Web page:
Why one should avoid having congenital abnormalities during the medieval era

Medieval skeleton puts a face on accounts of torture & violence

EXCERPT: In a medieval Italian cemetery, archaeologists recently exhumed the skeletal remains of a victim of a medieval torture device known as the breaking wheel. University of Milan archaeologist Debora Mazzarelli and her colleagues found the young man (who was probably between 17 and 20 years old when he died) in a medieval cemetery beneath what is now S. Ambrogio Square in Milan. Radiocarbon dating of his bones suggests that he died sometime between 1290 and 1430. His skeleton bears evidence of brutal trauma inflicted around the time of his death, and it appears to match medieval descriptions of execution using the wheel.

[...] Although a few accounts of the saints describe them being tied to a large wheel and rolled off a cliff, more historically reliable sources tend to describe convicts being tied, with their arms and legs spread, to the spokes of a wagon wheel while the executioner shattered their limb bones with a heavy maul.

When archaeologists exhumed the young man in Milan, they saw that the bones of his forearms and lower legs on both sides had been broken by heavy blows around the time of his death, leaving sharp edges the same color as the outer surface of the bone. A blow from some blunt object had also broken several of the bones of his face. But none of those things would have been immediately fatal, and that was the point.

“The final blow[s] to the face and stomach [were] given after a certain amount of agony, chosen by the executioner,” wrote Mazzarelli and her colleagues.

[...] Six-hundred years later, we have no way of knowing who the unfortunate young man was or why he was executed, but historical records and his own skeleton may offer a reasonable line of speculation. In medieval Northern Italy, the wheel was mostly a tool for public executions, especially for men accused of spreading the plague. Based on the details of the wheel victim’s skeleton, his appearance might have caused his medieval neighbors to view him with suspicion, especially if they were already fearful of a plague outbreak.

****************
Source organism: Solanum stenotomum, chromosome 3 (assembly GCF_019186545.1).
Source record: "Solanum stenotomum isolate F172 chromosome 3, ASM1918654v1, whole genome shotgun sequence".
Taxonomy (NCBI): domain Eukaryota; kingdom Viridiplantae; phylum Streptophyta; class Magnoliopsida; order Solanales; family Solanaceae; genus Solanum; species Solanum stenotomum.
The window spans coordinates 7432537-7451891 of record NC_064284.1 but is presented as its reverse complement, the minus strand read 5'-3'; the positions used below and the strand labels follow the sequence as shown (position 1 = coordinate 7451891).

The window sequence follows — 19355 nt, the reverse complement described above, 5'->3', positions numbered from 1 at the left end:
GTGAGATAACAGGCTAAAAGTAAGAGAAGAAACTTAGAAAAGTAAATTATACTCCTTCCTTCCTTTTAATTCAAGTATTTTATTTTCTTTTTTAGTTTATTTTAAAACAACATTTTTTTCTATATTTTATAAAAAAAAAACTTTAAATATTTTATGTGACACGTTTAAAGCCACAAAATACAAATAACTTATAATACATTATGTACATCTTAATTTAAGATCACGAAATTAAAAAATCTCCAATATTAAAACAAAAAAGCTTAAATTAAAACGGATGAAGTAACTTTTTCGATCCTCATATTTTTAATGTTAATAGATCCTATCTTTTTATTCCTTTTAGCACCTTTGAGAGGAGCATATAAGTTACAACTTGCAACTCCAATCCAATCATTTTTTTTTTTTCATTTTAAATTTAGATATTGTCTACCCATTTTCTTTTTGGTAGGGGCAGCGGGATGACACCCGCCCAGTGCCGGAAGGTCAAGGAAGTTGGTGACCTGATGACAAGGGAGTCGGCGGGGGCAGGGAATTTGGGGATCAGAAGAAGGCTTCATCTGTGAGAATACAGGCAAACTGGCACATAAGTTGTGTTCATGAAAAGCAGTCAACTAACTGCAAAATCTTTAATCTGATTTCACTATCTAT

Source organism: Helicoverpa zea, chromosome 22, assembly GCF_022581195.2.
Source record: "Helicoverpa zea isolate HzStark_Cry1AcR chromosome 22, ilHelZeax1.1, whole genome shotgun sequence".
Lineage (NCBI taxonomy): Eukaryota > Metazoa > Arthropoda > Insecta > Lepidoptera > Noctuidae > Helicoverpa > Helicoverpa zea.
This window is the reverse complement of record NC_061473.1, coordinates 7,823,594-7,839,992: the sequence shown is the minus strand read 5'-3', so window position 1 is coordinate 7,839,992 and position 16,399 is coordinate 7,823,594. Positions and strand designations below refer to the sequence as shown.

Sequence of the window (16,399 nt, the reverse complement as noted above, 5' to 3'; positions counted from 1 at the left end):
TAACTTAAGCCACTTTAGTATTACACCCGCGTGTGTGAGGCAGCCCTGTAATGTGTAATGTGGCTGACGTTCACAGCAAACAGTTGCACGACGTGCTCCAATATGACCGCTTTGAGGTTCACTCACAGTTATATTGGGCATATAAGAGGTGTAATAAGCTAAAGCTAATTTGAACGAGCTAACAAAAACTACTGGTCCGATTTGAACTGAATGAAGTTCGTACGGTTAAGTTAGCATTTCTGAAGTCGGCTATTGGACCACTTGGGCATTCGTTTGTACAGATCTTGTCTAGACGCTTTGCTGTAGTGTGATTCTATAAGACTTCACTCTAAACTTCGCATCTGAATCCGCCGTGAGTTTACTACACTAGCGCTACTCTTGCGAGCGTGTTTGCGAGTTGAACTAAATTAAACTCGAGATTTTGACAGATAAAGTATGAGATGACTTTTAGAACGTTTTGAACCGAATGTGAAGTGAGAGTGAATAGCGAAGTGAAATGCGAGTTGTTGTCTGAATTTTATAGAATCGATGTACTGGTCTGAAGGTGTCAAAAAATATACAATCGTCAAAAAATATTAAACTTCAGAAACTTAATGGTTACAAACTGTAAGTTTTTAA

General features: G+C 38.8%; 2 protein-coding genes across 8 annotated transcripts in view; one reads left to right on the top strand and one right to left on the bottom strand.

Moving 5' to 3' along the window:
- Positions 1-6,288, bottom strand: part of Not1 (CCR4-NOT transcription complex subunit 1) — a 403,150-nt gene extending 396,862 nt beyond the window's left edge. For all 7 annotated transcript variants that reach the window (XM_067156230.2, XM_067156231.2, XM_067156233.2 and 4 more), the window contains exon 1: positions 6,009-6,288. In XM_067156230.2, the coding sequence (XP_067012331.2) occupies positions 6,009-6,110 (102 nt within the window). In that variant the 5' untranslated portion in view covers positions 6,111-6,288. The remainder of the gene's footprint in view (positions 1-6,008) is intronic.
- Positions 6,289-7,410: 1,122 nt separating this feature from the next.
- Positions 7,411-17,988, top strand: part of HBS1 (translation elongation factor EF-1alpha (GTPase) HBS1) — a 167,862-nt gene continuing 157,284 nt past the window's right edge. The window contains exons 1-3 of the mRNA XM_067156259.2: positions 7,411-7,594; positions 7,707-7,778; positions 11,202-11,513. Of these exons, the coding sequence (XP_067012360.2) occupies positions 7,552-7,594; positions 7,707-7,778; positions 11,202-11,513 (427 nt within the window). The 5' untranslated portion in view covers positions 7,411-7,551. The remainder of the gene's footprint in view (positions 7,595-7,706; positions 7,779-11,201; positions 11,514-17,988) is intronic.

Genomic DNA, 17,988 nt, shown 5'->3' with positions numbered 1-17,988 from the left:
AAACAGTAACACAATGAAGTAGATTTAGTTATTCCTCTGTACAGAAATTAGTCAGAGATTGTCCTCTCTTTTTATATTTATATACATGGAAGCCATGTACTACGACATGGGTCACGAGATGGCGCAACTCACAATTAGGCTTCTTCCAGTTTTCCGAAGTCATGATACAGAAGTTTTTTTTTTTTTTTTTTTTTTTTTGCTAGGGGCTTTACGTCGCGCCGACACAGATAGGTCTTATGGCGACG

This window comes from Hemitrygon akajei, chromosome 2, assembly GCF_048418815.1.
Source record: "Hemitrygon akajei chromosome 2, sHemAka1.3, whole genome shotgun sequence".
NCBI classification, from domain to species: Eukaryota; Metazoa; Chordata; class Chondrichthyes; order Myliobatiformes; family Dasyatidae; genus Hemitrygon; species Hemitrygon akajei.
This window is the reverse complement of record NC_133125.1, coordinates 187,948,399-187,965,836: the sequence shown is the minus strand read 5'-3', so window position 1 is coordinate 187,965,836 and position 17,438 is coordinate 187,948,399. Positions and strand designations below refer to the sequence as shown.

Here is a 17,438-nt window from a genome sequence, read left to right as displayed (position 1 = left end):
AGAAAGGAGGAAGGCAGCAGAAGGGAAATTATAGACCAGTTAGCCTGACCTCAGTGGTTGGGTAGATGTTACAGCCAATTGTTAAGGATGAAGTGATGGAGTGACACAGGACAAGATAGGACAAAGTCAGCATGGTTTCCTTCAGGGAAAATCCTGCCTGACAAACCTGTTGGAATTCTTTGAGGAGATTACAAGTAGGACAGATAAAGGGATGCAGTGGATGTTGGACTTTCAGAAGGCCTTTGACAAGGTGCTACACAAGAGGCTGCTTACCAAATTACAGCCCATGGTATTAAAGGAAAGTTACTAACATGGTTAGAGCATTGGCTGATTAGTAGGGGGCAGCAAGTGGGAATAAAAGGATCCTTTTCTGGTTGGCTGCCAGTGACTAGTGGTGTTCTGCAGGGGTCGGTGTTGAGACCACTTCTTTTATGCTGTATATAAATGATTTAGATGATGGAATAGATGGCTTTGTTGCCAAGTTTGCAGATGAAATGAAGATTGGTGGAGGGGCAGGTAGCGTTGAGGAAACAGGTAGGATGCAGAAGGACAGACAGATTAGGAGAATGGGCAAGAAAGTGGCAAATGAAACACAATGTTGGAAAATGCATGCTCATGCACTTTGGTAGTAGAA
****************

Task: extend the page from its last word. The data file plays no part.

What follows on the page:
He was shorter than the average man in medieval northern Italy by about 11cm (4.3 inches). Despite his small stature, he sported an extra thoracic vertebra and an extra rib on each side. The unusual thickening of his frontal bone (the forehead) suggests that he probably had a hormonal disorder. In the sutures between the bones of his skull, archaeologists found several small bits of what are called Wormian bones, which often show up along with a congenital disease. He had a noticeable gap between his upper front teeth, and his upper incisors are turned at an odd angle.

Based on bones and teeth alone, there’s no way of knowing what condition (or conditions) the man had or how else they might have impacted his appearance or his behavior. No single condition could account for everything Mazzarelli and her colleagues observed in the skeleton. But they suggest that he “could have been considered as ‘different’ by his contemporaries, and possibly this discrimination may have been the cause of his final conviction, as he could have been sacrificed, for being a ‘freak,’ by an angry crowd, as a plague spreader.” (MORE - images, details)

Journal of Archaeological Science, 2019. DOI: https://doi.org/10.1016/j.jas.2019.104990

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